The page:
Years ago I felt like I should talk to my parents about money. My business had grown. I had become more financially secure than I had ever imagined. And when my parents asked how business was going, I would respond in general terms—“Things are going well!”—when in fact I knew that sharing a single sales figure would be more specific than anything else I could say.
I called my friend Chris for advice.
“Should I tell my parents?
Chris is an author who grew up in a similar household to mine. He immediately understood what I meant.
“Why do you want to tell them?” he asked. I told him it would answer a lot of questions that I felt lay beneath the surface. Am I doing well financially? Did my parents do the right thing by moving to this country? are you proud of me
But I was nervous because I thought sharing certain details about my success might change my relationship with my parents. “It might get weird,” I said, using a charged word that anyone with ethnic parents will understand.
Chris knew better than anyone what it was like to grow up as an Asian kid with frugal parents and then earn more than anyone could have ever imagined.
Ultimately, I realized that I wanted my parents to know that I was fine — that they prepared me for life, that I learned their lessons, and that they had nothing to worry about.
Chris pointed out that I thought a single number would tell all of this, but in reality I could reassure my parents in many different ways. I could just tell them my business was doing well. I could thank them for teaching me the discipline to build a business. And I could do what parenting means most: spend time with them.
Chris was right. He taught me that my intention was correct, but I didn’t have to go into exact dollar numbers to communicate that I was safe. In reality, my parents don’t care what my bank account number is – they just want to know that I’m happy (and of course that I’m married with kids – those are Indian parents I’m talking about). .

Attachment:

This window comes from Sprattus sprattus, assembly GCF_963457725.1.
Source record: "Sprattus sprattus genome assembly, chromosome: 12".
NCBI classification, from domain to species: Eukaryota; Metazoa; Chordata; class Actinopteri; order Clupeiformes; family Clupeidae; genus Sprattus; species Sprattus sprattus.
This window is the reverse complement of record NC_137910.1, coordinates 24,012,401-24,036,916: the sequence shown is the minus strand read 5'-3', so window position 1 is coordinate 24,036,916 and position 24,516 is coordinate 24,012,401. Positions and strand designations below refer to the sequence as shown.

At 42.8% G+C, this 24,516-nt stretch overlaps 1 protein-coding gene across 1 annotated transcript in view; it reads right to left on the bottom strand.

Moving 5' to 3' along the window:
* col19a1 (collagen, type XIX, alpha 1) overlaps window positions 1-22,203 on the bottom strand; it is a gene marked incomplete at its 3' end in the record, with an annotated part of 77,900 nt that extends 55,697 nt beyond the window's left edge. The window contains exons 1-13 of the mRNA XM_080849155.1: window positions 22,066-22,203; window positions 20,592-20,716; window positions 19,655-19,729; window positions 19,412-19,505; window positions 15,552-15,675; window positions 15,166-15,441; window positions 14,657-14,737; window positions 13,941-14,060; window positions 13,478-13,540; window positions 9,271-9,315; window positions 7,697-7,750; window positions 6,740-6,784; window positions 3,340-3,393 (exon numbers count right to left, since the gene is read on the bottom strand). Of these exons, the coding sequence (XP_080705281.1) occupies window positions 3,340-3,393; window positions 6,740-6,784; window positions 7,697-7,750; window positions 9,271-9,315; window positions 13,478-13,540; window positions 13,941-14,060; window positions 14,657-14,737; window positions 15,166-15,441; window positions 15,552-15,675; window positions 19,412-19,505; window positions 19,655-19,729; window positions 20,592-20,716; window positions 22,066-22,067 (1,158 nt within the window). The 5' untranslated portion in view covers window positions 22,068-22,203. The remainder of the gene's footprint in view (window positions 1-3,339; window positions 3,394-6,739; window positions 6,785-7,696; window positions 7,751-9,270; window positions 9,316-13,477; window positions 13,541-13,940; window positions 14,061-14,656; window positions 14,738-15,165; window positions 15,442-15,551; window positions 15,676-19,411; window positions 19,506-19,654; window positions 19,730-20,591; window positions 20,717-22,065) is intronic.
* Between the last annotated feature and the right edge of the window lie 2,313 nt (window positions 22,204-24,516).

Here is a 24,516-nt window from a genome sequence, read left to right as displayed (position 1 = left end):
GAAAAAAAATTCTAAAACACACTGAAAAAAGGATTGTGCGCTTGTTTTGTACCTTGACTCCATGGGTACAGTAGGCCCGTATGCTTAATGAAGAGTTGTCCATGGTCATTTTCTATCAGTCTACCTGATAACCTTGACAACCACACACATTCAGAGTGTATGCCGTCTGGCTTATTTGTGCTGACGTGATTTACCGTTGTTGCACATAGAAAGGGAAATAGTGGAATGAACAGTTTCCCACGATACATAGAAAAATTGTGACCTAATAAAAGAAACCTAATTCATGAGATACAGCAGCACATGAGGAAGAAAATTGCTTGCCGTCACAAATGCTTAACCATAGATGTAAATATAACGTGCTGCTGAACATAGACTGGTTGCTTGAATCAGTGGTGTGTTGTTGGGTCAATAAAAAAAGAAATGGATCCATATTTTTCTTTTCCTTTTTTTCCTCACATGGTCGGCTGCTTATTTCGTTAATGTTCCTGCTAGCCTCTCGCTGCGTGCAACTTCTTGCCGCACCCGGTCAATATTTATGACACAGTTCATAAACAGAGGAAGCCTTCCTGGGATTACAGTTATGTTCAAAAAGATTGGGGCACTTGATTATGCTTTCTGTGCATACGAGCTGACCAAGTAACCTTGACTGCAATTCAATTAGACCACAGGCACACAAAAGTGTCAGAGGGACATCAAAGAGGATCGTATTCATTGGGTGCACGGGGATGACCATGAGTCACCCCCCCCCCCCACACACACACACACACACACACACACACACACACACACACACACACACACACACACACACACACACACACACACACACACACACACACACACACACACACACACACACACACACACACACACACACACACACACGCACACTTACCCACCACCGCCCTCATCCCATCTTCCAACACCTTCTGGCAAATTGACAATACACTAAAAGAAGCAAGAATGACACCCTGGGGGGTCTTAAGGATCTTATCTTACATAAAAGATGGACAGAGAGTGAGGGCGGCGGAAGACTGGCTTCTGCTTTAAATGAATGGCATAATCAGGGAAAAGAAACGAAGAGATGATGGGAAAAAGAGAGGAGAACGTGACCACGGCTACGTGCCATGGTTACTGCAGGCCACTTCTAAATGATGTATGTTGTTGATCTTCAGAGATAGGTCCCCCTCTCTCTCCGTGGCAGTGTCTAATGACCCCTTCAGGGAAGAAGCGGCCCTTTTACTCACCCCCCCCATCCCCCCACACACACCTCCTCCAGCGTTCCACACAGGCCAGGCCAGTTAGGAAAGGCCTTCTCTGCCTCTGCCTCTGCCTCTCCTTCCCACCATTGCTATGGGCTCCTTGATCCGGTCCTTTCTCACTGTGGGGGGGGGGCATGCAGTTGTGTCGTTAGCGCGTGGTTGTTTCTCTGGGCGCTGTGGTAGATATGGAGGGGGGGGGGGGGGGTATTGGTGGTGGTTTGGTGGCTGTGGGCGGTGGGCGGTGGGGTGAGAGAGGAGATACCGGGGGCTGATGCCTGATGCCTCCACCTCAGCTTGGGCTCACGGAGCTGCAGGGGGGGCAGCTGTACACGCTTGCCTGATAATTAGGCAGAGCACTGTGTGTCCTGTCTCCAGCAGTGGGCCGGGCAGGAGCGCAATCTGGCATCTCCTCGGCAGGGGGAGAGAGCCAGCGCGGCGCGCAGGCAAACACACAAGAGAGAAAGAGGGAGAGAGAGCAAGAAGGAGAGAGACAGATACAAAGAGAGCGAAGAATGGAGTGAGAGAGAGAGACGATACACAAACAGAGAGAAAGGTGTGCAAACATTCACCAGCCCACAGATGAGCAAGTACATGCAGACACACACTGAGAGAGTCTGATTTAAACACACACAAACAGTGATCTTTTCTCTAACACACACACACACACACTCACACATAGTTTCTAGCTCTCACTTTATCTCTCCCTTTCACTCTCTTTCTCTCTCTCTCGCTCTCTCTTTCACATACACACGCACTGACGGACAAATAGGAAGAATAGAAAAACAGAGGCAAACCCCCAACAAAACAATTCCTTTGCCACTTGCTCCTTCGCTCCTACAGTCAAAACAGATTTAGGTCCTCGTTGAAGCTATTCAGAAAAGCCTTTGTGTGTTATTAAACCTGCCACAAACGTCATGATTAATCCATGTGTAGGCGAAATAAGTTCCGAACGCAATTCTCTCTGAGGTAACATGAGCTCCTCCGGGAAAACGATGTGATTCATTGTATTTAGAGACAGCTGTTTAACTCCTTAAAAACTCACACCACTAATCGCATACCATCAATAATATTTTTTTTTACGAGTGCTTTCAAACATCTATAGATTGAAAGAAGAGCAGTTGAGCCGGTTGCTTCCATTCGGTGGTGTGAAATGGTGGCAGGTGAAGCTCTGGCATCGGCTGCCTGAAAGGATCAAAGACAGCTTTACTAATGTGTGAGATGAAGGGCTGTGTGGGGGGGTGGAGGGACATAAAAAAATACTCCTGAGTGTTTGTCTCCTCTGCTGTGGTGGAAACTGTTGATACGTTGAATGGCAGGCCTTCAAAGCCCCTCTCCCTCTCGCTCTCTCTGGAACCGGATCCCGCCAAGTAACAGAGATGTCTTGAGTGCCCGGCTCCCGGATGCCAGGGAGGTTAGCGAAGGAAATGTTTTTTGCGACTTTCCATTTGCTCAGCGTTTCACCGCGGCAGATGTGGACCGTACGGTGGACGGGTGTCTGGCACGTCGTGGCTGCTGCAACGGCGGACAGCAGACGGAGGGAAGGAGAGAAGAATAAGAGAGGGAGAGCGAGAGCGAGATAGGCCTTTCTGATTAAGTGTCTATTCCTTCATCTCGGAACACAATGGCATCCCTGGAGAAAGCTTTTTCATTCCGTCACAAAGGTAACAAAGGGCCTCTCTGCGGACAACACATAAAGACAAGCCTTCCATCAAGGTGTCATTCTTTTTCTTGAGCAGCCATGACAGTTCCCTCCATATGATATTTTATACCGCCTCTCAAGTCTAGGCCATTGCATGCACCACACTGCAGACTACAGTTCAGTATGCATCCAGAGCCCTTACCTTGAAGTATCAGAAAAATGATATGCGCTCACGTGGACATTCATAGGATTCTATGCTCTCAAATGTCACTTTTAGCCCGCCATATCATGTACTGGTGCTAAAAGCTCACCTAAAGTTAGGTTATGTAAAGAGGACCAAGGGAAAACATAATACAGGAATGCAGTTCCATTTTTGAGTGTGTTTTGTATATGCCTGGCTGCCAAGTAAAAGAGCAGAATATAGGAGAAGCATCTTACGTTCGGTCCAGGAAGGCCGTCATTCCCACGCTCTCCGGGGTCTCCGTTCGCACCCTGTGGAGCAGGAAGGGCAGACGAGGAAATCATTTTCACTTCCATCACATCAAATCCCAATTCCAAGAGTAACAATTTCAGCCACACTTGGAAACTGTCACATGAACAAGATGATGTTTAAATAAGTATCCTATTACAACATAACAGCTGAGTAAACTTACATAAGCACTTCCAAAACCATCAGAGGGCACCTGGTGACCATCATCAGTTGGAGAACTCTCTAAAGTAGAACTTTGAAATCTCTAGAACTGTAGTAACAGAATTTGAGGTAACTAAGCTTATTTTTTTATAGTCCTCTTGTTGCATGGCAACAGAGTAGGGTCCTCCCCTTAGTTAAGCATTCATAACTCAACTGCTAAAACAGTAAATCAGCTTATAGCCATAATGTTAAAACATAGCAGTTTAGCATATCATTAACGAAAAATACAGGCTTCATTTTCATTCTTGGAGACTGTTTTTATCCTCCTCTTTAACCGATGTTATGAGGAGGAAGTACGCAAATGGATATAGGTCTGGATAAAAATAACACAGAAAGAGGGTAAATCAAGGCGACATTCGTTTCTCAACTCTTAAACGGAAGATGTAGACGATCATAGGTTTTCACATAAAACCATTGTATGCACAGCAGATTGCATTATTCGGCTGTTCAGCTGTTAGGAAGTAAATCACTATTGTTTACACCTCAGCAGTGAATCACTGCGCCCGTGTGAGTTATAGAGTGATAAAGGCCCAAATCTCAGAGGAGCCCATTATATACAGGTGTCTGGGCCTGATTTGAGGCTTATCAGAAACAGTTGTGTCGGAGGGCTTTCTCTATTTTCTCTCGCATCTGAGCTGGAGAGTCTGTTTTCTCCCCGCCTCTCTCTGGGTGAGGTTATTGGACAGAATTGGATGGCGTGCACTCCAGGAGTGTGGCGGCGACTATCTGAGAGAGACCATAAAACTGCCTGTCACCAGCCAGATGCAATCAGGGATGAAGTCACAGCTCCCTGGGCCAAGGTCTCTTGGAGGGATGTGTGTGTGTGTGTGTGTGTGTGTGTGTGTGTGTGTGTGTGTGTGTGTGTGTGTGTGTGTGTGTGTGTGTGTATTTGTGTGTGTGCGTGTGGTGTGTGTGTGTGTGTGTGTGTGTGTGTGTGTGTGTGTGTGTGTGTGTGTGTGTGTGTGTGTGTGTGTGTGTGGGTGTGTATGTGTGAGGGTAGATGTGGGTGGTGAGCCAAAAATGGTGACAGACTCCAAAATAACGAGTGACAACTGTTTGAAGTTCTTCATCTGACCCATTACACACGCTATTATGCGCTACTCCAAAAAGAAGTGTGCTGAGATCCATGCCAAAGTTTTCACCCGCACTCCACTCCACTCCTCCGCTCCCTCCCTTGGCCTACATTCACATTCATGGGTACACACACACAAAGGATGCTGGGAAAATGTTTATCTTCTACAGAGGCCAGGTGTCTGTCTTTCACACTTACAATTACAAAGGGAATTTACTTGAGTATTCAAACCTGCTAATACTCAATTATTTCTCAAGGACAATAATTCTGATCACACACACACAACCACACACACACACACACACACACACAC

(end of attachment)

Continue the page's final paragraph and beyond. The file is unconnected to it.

The next time I spoke to my parents and asked them how things were going, I took the extra time to thank them for everything they had taught me and told them that they made me lucky to have one Having a dream business that allowed me to live an incredible life.
The central theses:
■ As you become more financially successful, your relationships with others may change. Be aware of this. (For example, I’m over-conscious of what different people can afford to spend on a dinner or vacation. When I meet up for dinner with a group of friends, I always pick a restaurant that we can all afford. My nightmare is that Pick a place where they feel financially squeezed.)
■ You may be tempted to share certain numbers. If it’s with your spouse or a very close friend or family member, okay. But aside from those people, ask yourself why: to communicate that you’re okay? Or is it to show yourself subtly? Are there other ways to communicate this? Remember that sharing numbers without context is a bad move. Your intentions may be good, but telling someone who makes $60,000 that you’re on your way to having a $1 million portfolio (or much more) doesn’t convey security. It communicates arrogance.